Among all the parties in the new member states (and one wonders who actually attended them and why) a somewhat sour note was sounded by the Russian inhabitants of Latvia. They had a demonstration, possibly to remind all concerned of the old May 1 demonstrations in the Soviet Union, but also to protest about their own bad treatment.
In February of this year, Latvia passed an educational reform, according to which at least 60 per cent of teaching in schools from next year on will be in Latvian. Obviously, foreign languages will be taught, though, equally obviously, the main one of these will be English. The EU has deemed the educational reform acceptable.
This does not please the Russian population of Latvia, which makes up about one third of the total. Though they have lived there for two or three generations, they have not bothered to learn the language. Their presence is resented by the Latvians not just because of the arrogance implied in that attitude but because they were sent there to dilute Latvian national feelings and to make up for the missing population, some of which had disappeared into the Nazi camps and many more into the Soviet ones in 1940 and 1944. For the record, between a quarter and a third of the population of the Baltic states was deported by Stalin and his many henchmen.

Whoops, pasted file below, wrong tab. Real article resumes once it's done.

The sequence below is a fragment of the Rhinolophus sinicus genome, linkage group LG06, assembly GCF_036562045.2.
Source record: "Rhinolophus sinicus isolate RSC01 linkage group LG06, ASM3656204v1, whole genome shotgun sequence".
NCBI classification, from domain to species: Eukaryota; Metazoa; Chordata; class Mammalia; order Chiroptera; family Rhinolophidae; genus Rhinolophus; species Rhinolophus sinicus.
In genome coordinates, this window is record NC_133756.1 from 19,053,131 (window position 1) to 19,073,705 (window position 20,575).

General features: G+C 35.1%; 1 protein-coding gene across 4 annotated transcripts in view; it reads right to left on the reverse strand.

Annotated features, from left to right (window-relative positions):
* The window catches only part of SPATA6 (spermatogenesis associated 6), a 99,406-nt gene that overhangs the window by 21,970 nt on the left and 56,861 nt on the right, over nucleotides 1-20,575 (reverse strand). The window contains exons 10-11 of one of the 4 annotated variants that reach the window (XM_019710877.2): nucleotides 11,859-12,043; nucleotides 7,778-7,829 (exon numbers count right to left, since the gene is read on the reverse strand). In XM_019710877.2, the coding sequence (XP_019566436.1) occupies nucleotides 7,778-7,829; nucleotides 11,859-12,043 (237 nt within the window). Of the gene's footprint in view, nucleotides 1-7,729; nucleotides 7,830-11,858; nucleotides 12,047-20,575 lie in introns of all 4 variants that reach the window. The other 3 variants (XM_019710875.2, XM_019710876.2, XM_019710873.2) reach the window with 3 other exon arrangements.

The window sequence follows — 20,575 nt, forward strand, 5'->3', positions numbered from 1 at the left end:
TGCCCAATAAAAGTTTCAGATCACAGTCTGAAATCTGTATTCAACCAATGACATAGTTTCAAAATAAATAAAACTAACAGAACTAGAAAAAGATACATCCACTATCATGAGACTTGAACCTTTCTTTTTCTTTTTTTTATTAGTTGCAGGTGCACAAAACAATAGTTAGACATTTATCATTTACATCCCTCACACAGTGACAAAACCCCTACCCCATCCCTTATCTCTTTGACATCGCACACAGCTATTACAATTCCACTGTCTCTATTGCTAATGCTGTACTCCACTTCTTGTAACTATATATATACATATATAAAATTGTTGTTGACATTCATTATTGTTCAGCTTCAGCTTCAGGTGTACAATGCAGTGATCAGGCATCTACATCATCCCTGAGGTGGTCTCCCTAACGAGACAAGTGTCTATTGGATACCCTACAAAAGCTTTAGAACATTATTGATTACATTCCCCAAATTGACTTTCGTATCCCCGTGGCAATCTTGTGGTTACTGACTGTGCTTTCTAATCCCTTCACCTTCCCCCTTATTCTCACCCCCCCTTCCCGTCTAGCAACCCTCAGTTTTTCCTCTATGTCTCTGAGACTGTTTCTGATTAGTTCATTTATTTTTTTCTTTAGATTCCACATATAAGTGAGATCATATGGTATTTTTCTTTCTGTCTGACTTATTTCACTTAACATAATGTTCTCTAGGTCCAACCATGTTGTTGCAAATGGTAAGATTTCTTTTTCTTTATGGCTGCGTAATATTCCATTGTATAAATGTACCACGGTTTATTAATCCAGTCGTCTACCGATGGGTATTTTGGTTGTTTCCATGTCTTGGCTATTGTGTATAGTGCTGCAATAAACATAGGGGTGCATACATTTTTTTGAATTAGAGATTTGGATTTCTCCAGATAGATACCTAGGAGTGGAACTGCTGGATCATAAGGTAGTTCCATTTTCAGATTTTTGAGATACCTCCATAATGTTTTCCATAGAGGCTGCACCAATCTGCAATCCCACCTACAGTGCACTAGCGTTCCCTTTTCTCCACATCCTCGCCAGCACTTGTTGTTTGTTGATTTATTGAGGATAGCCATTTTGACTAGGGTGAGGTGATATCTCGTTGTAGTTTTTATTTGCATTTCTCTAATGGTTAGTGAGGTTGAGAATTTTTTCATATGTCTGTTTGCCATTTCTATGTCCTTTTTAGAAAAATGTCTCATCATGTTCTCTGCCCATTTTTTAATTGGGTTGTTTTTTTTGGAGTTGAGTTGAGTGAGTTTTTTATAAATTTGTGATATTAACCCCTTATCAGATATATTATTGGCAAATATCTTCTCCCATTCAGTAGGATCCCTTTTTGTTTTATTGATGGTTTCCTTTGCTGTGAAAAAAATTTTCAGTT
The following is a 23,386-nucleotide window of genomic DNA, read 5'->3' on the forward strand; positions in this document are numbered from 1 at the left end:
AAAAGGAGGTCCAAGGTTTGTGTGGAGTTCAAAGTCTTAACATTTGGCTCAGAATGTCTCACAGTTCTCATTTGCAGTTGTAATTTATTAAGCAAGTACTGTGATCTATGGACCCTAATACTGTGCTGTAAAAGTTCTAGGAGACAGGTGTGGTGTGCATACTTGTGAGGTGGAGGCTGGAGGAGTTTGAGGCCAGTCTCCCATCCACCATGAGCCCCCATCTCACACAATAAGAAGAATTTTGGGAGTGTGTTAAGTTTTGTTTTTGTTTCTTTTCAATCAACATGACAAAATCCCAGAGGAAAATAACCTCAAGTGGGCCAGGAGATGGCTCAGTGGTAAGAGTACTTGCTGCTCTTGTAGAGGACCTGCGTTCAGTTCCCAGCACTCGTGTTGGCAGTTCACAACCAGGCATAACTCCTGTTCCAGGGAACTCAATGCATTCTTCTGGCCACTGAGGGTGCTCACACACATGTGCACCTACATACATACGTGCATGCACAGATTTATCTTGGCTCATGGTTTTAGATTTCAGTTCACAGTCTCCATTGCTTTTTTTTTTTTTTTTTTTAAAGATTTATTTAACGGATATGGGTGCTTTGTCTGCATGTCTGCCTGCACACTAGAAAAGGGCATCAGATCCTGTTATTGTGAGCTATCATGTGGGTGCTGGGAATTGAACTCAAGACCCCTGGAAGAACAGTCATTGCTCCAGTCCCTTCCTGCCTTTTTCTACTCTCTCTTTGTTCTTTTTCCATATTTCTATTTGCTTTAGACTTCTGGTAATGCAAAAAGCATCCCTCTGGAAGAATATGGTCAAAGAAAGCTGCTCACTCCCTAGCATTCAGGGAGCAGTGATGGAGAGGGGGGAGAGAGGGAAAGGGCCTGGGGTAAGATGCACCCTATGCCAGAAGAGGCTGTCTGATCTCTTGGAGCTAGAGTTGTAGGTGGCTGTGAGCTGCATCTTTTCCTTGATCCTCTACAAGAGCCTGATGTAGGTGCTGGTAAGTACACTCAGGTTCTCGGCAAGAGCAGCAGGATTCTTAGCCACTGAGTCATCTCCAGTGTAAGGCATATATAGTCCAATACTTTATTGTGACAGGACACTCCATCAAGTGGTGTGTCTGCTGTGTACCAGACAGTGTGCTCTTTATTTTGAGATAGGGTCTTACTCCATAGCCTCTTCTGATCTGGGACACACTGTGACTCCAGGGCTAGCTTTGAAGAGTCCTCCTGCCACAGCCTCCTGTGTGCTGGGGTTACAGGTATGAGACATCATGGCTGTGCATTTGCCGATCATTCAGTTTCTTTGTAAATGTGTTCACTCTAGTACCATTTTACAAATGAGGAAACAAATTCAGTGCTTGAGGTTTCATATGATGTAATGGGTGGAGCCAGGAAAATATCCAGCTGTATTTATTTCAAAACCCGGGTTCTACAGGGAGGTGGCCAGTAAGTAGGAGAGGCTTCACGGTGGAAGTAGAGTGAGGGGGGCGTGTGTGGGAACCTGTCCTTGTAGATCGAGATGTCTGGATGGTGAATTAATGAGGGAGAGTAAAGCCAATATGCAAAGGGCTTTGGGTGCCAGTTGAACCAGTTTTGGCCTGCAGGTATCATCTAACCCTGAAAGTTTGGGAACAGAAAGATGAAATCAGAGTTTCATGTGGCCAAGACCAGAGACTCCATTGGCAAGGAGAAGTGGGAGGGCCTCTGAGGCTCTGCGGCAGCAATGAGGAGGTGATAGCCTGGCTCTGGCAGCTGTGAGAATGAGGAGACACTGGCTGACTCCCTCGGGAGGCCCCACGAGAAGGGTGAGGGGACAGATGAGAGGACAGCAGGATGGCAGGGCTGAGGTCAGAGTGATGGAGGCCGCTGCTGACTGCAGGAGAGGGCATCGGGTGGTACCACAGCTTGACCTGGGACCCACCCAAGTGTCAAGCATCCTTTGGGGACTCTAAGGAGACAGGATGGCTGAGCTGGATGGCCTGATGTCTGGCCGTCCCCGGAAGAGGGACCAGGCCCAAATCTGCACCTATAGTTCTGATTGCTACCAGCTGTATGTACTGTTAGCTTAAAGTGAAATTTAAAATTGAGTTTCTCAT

Soon after Latvia regained its independence it, as well as the other Baltic states, made knowledge of the language compulsory for citizenship. This has created certain problems with Russia itself, who has seen fit to step in to protect its people, though not to offer any solution to the problem. (Even more upsetting have been recent trials of Soviet “war criminals"? whom the Russian media describes as “liberators"? of the Baltic states. Well, one man’s liberator is another man’s war criminal.)
The Russian population had hoped that President Putin will bear them in mind in his most recent negotiations with the EU but, as we have already said, this did not happen. The EU-Russian agreement was extended to the new members with little to offer to the Russian minority beyond a few fine words.
According to the BBC Russian Service at least 20,000 demonstrators marched to the Victory Memorial to the Soviet liberators, regarded by many Latvians as a symbol of Soviet oppression.
Opinion of the EU itself seems to have been divided among the demonstrators. Some expressed anger because their rights have not been taken into account. Others have been at pains to explain that their quarrel is not with the EU. They would be happy to talk to the Europeans but in their own language. Then there were those who were quite happy about Latvia becoming a member state, as this will make it easier for them to travel west. Whether, having arrived there they will bother to learn the language of whichever host country they settle in, remains to be seen.